Xi Jinping leads China’s Wolf Warrior pack

The Canadian press pool caught a heated exchange on camera at the G-20 summit on November 16. Walking up on a sideline chat, a reporter found Chinese leader Xi Jinping criticizing Canadian Prime Minister Justin Trudeau: “Everything we said has been leaked to the papers. That’s not how the conversation was conducted.” Xi continued, “If you are sincere, we should communicate with each other in a respectful manner. Otherwise it will be hard to say what the result will be.”

In response, Trudeau said Canadians believed in “free and open dialogue” and would “look to work constructively together,” although there would be “things we will disagree on.”

Capturing such a candid exchange between world leaders is unusual enough, but the insight it offers into Xi’s unguarded thoughts is rare indeed.

Xi was apparently dissatisfied that an unnamed source had released certain details of a conversation he and Trudeau had the day before on the sidelines of the summit. In the original conversation, Trudeau expressed “serious concerns” over Chinese government interference in Canada’s elections. There had been little ado over the exchange initially: Commentators compared Trudeau’s 10-minute chat with Xi unfavorably with U.S. President Joe Biden’s three-and-a-half-hour talk.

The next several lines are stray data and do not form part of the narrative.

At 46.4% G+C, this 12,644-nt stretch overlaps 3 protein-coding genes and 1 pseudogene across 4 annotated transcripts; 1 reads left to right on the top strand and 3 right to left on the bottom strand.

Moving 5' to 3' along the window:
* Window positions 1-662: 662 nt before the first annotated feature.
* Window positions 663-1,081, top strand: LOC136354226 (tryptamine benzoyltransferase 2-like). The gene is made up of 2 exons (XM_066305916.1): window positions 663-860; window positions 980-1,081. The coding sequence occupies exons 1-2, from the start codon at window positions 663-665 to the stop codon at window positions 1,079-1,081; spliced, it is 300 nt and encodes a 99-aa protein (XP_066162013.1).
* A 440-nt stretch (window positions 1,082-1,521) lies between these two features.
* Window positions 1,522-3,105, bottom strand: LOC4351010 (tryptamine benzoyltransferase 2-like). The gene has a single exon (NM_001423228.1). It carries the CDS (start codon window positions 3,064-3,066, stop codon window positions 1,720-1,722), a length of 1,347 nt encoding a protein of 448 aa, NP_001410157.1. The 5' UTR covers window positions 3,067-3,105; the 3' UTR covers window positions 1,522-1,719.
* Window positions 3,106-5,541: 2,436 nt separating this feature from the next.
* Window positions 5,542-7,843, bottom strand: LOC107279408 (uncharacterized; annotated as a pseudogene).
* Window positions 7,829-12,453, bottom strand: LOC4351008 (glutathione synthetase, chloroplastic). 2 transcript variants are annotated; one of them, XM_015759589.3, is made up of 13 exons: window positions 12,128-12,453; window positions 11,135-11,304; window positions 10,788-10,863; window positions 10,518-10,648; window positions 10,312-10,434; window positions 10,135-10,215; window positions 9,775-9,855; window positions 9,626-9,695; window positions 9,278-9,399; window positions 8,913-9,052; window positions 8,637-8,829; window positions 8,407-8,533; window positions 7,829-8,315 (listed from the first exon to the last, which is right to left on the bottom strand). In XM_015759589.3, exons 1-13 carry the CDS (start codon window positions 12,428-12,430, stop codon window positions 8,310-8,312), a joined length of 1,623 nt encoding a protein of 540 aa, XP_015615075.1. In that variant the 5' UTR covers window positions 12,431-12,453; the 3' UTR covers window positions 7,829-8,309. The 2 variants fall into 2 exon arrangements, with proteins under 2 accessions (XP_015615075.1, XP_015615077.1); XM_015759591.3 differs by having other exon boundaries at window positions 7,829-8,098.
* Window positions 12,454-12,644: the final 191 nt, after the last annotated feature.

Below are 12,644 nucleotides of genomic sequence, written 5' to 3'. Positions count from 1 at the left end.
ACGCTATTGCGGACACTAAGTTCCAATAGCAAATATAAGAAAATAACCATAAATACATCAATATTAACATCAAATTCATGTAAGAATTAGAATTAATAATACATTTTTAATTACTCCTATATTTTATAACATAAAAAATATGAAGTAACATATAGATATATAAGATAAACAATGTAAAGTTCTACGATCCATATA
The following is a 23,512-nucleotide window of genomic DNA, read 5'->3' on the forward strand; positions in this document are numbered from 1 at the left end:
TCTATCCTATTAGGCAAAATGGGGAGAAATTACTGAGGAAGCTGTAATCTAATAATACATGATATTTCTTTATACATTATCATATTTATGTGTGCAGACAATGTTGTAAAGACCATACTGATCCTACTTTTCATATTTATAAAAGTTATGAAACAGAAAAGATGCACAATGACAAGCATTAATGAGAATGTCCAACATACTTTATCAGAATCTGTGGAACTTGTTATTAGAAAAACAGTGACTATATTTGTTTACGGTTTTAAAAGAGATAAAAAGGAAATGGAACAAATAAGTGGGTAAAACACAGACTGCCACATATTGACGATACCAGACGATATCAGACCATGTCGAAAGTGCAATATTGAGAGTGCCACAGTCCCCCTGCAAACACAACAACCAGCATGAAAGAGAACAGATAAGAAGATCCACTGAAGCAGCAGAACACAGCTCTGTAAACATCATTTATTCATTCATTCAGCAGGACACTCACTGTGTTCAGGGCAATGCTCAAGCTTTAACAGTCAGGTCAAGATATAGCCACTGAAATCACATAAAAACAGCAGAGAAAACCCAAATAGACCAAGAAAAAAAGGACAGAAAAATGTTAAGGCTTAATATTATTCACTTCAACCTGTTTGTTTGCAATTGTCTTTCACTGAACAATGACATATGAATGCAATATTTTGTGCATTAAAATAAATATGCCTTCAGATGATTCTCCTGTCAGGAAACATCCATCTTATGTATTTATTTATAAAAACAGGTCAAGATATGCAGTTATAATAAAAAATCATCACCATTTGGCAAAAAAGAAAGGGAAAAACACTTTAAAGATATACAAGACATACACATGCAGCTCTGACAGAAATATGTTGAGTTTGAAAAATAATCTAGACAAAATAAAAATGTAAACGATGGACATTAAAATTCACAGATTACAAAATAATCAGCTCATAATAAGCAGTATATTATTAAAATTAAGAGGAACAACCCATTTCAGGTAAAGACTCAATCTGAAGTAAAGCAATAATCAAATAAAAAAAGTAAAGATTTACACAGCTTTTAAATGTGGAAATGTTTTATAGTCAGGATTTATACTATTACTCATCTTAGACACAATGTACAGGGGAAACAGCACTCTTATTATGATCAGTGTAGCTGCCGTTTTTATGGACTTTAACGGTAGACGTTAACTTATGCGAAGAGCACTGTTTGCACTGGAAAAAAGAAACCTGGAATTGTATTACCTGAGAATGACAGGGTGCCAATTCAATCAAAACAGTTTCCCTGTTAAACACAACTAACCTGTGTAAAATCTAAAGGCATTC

Some media sources noted that Xi, walking away from the exchange, seemed to exclaim “so naive.” The interjection shows his emotional involvement in the topic, specifically frustration with Trudeau. Outsiders may not immediately understand his sentiment. How is Trudeau being “naive” by discussing China’s election interference?

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The most direct explanation is that Xi cannot imagine any leader would sacrifice their country’s relationship with China for the sake of “openness.” His implied threat is that China will pressure Canada economically, for example by halting Canadian exports, as it has attempted with Japan, Australia, and Lithuania among others. In each case, China inflicted temporary economic pain but, arguably, lasting ill will.